Your cat has two glands near her anus that she uses to mark her territory. (Both male and female cats have this.) They may become impacted, infected or abscessed. If she scoots, frequently chases her tail or licks or bites at her rear end, the anal glands might be to blame. Take Kitty to the vet for an anal exam.
Diagnosis of Gas in Cats
In the event that you've decided Kitty's flatulence isn't normal, it's time to take her to a vet. The vet will need Kitty's full medical history with special attention to eating habits. You will need to tell the vet what your cat eats, when and how much. The vet will recommend possible tests and treatments to consider.
You may be asked to bring in a stool sample. Have an open dialogue with your vet to come up with the best solution for Kitty's problem. The solution could be as simple as a hypoallergenic diet or as complicated as abdominal surgery.
Treatment of Gas in Cats
Changing the cat's diet is the easiest way to treat gas. Do this gradually, or you may only make the problem worse. Small but frequent meals plus a calm eating environment can prevent over eating or eating too fast. If you do find you need help from a vet listen to and obey all instructions regarding feeding and medication.
Particular care should be taken when giving Kitty antibiotics. Parasitical treatments must be administered as instructed to prevent re-infection.
It may take a long while to determine if your cat's medical problem is fully solved, but it's worth it. You may need to make some changes around the house so that Kitty's litter box is clean and there's no garbage she can get into. Also, your cat may need more exercise to keep gas from forming. The laser pointer and chasing toys are good standbys. Keep a vigilant eye on your cat's health and your nose may thank you.
- Digestive System of the Cat Washington State University’s College of Veterinary Medicine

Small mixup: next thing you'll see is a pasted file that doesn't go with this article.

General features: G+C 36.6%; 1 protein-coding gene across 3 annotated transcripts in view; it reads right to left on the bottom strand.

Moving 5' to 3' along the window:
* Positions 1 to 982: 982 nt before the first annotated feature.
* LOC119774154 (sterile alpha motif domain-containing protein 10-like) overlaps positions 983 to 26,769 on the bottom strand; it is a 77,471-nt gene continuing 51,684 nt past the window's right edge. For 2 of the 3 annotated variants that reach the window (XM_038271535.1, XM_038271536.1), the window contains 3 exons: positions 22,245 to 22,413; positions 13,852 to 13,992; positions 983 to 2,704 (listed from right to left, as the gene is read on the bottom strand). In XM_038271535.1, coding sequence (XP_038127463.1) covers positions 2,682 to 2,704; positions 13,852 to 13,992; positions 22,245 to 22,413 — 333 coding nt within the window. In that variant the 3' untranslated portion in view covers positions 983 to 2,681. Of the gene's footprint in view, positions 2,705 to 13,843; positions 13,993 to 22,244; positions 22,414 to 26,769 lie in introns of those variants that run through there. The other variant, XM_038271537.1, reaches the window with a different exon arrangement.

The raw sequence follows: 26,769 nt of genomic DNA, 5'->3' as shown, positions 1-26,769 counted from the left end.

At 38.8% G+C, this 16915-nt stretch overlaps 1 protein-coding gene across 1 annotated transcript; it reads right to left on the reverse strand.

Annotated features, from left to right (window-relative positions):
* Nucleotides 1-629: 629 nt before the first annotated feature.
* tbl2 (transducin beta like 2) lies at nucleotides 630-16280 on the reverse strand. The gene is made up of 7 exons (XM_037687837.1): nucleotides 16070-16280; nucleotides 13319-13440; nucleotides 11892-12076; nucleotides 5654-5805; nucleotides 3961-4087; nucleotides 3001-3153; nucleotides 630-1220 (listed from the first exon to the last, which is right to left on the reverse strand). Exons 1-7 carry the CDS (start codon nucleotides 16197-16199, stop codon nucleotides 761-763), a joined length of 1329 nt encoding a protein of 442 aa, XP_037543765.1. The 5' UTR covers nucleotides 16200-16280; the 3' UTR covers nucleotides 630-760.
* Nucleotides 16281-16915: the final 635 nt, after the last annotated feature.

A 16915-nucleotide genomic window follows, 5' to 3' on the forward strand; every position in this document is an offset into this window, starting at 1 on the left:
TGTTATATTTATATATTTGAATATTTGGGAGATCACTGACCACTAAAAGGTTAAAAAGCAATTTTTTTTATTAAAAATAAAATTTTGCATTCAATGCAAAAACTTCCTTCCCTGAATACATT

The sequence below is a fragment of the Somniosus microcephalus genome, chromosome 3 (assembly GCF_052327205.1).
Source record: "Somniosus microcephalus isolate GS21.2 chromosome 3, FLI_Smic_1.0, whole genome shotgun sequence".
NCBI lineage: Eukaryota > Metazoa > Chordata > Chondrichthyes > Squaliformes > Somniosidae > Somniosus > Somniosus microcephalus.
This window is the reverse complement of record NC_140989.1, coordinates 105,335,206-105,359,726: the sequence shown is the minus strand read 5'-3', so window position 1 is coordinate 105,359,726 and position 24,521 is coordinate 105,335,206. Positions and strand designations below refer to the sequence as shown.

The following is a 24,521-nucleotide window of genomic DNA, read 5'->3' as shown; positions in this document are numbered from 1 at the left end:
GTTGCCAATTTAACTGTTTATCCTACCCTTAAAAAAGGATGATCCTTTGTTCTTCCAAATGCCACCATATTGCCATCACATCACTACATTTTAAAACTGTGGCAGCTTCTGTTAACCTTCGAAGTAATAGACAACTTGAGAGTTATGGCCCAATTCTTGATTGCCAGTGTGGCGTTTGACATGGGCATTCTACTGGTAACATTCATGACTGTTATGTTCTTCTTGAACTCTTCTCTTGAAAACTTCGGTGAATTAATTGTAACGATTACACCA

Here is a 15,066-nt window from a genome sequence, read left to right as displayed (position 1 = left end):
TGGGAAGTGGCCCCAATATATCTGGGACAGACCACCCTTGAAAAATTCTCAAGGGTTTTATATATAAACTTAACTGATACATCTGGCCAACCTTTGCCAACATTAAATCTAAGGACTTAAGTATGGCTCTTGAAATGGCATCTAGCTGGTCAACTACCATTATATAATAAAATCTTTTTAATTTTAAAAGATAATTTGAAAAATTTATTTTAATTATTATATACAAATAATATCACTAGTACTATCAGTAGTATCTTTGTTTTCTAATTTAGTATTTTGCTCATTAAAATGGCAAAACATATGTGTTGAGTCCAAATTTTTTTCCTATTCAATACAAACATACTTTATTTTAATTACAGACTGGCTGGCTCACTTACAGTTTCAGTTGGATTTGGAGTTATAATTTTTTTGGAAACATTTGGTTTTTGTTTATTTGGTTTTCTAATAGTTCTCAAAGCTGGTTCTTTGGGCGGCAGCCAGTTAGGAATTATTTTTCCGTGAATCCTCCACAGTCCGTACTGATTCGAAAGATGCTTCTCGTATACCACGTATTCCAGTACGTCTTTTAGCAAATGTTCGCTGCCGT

- Food Allergies Cornell University College of Veterinary Medicine
- Anal Sac Disorders in Cats on Pet MD
What helps a cat with gas?
Gradually change diet to a low-fiber, easily digestible food. Offer smaller, more frequent meals. Feed cats in multi-cat households separately to avoid food competition. Keep your cat away from spoiled food, i.e. the garbage. Make sure your cat gets regular exercise.
Why is my cat fart so much?
If your cat is farting more than you feel is normal, it may have a digestive issue. Grain-free diets that contain large amounts of common gas-producing foods, such as legumes, or cruciferous vegetables, may also be contributing reasons for a cat farting too much.
What causes excessive gas in cats?
There are also physical conditions that can cause your cat to swallow excess air, such as a respiratory disease that is causing an increased respiratory rate; excessive flatulence is often a symptom of an acute and chronic intestinal ailments; inflammatory bowel disease is a possibility.
What can you give a cat to settle their stomach?
Feeding your cat the right food can help speed recovery and minimize pain, nausea and discomfort. In mild cases, you may be able to improve your cat's symptoms with a change in food alone.